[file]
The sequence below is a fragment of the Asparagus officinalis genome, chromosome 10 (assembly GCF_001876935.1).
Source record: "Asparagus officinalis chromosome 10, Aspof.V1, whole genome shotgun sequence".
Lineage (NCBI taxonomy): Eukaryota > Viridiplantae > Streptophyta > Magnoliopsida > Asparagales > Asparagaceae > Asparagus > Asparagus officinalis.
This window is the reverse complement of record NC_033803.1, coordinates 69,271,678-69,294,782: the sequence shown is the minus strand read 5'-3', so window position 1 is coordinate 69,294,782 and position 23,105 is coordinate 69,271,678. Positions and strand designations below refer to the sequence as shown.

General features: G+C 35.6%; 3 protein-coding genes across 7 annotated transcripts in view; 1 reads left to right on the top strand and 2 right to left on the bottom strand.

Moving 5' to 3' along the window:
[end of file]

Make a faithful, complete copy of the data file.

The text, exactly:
The sequence below is a fragment of the Asparagus officinalis genome, chromosome 10 (assembly GCF_001876935.1).
Source record: "Asparagus officinalis chromosome 10, Aspof.V1, whole genome shotgun sequence".
Lineage (NCBI taxonomy): Eukaryota > Viridiplantae > Streptophyta > Magnoliopsida > Asparagales > Asparagaceae > Asparagus > Asparagus officinalis.
This window is the reverse complement of record NC_033803.1, coordinates 69,271,678-69,294,782: the sequence shown is the minus strand read 5'-3', so window position 1 is coordinate 69,294,782 and position 23,105 is coordinate 69,271,678. Positions and strand designations below refer to the sequence as shown.

General features: G+C 35.6%; 3 protein-coding genes across 7 annotated transcripts in view; 1 reads left to right on the top strand and 2 right to left on the bottom strand.

Moving 5' to 3' along the window: